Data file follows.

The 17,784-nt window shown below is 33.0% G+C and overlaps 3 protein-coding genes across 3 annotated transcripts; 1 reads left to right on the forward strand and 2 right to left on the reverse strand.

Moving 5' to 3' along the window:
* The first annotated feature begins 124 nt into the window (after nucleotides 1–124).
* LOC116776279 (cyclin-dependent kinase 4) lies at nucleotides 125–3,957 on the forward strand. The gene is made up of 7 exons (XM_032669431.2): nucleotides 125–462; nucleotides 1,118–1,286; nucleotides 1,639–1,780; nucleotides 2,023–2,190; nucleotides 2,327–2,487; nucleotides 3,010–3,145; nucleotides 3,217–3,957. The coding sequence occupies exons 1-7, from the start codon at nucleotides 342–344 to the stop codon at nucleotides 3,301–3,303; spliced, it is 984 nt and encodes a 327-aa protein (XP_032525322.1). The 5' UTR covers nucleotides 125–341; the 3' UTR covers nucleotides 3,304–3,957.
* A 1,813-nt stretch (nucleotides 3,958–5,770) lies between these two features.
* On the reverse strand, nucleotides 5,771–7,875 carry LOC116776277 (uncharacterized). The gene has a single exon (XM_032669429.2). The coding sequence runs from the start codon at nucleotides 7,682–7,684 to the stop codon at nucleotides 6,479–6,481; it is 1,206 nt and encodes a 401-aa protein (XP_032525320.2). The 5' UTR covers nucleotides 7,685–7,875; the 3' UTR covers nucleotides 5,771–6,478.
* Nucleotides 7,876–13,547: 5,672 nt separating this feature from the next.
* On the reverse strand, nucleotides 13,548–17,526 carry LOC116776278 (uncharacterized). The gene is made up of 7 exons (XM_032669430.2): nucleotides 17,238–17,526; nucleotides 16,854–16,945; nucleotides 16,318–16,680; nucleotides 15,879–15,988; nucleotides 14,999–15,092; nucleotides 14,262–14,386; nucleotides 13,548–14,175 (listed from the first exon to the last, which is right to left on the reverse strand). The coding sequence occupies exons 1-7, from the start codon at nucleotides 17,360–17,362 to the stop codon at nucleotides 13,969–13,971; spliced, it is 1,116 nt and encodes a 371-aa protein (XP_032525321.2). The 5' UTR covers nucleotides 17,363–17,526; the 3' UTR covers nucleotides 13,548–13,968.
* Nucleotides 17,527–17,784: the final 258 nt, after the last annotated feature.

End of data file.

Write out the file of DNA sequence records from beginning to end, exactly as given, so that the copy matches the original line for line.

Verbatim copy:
The 17,784-nt window shown below is 33.0% G+C and overlaps 3 protein-coding genes across 3 annotated transcripts; 1 reads left to right on the forward strand and 2 right to left on the reverse strand.

Moving 5' to 3' along the window:
* The first annotated feature begins 124 nt into the window (after nucleotides 1–124).
* LOC116776279 (cyclin-dependent kinase 4) lies at nucleotides 125–3,957 on the forward strand. The gene is made up of 7 exons (XM_032669431.2): nucleotides 125–462; nucleotides 1,118–1,286; nucleotides 1,639–1,780; nucleotides 2,023–2,190; nucleotides 2,327–2,487; nucleotides 3,010–3,145; nucleotides 3,217–3,957. The coding sequence occupies exons 1-7, from the start codon at nucleotides 342–344 to the stop codon at nucleotides 3,301–3,303; spliced, it is 984 nt and encodes a 327-aa protein (XP_032525322.1). The 5' UTR covers nucleotides 125–341; the 3' UTR covers nucleotides 3,304–3,957.
* A 1,813-nt stretch (nucleotides 3,958–5,770) lies between these two features.
* On the reverse strand, nucleotides 5,771–7,875 carry LOC116776277 (uncharacterized). The gene has a single exon (XM_032669429.2). The coding sequence runs from the start codon at nucleotides 7,682–7,684 to the stop codon at nucleotides 6,479–6,481; it is 1,206 nt and encodes a 401-aa protein (XP_032525320.2). The 5' UTR covers nucleotides 7,685–7,875; the 3' UTR covers nucleotides 5,771–6,478.
* Nucleotides 7,876–13,547: 5,672 nt separating this feature from the next.
* On the reverse strand, nucleotides 13,548–17,526 carry LOC116776278 (uncharacterized). The gene is made up of 7 exons (XM_032669430.2): nucleotides 17,238–17,526; nucleotides 16,854–16,945; nucleotides 16,318–16,680; nucleotides 15,879–15,988; nucleotides 14,999–15,092; nucleotides 14,262–14,386; nucleotides 13,548–14,175 (listed from the first exon to the last, which is right to left on the reverse strand). The coding sequence occupies exons 1-7, from the start codon at nucleotides 17,360–17,362 to the stop codon at nucleotides 13,969–13,971; spliced, it is 1,116 nt and encodes a 371-aa protein (XP_032525321.2). The 5' UTR covers nucleotides 17,363–17,526; the 3' UTR covers nucleotides 13,548–13,968.
* Nucleotides 17,527–17,784: the final 258 nt, after the last annotated feature.